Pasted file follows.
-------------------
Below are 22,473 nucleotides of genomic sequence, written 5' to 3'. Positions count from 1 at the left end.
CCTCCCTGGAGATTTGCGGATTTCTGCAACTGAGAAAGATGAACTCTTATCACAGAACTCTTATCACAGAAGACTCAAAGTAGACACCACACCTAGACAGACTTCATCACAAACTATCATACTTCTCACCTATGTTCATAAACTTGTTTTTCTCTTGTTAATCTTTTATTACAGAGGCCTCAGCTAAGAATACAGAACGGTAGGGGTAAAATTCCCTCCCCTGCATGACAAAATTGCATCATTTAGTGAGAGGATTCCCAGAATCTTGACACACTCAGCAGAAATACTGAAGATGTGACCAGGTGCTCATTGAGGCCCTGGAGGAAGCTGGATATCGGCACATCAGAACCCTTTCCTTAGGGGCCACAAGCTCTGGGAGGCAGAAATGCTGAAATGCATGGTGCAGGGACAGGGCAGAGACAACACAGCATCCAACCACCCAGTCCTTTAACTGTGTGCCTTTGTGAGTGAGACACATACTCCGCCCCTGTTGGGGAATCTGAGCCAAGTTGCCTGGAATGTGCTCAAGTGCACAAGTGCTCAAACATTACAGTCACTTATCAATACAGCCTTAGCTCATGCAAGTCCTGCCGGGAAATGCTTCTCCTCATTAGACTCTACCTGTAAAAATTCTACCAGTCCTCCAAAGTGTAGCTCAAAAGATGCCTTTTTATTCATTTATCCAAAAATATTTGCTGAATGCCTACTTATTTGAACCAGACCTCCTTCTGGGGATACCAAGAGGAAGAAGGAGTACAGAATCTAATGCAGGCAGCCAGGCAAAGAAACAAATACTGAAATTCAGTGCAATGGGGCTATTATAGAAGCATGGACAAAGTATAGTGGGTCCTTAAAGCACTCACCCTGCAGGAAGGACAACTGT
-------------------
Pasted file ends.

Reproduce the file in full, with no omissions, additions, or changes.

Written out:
Below are 22,473 nucleotides of genomic sequence, written 5' to 3'. Positions count from 1 at the left end.
CCTCCCTGGAGATTTGCGGATTTCTGCAACTGAGAAAGATGAACTCTTATCACAGAACTCTTATCACAGAAGACTCAAAGTAGACACCACACCTAGACAGACTTCATCACAAACTATCATACTTCTCACCTATGTTCATAAACTTGTTTTTCTCTTGTTAATCTTTTATTACAGAGGCCTCAGCTAAGAATACAGAACGGTAGGGGTAAAATTCCCTCCCCTGCATGACAAAATTGCATCATTTAGTGAGAGGATTCCCAGAATCTTGACACACTCAGCAGAAATACTGAAGATGTGACCAGGTGCTCATTGAGGCCCTGGAGGAAGCTGGATATCGGCACATCAGAACCCTTTCCTTAGGGGCCACAAGCTCTGGGAGGCAGAAATGCTGAAATGCATGGTGCAGGGACAGGGCAGAGACAACACAGCATCCAACCACCCAGTCCTTTAACTGTGTGCCTTTGTGAGTGAGACACATACTCCGCCCCTGTTGGGGAATCTGAGCCAAGTTGCCTGGAATGTGCTCAAGTGCACAAGTGCTCAAACATTACAGTCACTTATCAATACAGCCTTAGCTCATGCAAGTCCTGCCGGGAAATGCTTCTCCTCATTAGACTCTACCTGTAAAAATTCTACCAGTCCTCCAAAGTGTAGCTCAAAAGATGCCTTTTTATTCATTTATCCAAAAATATTTGCTGAATGCCTACTTATTTGAACCAGACCTCCTTCTGGGGATACCAAGAGGAAGAAGGAGTACAGAATCTAATGCAGGCAGCCAGGCAAAGAAACAAATACTGAAATTCAGTGCAATGGGGCTATTATAGAAGCATGGACAAAGTATAGTGGGTCCTTAAAGCACTCACCCTGCAGGAAGGACAACTGT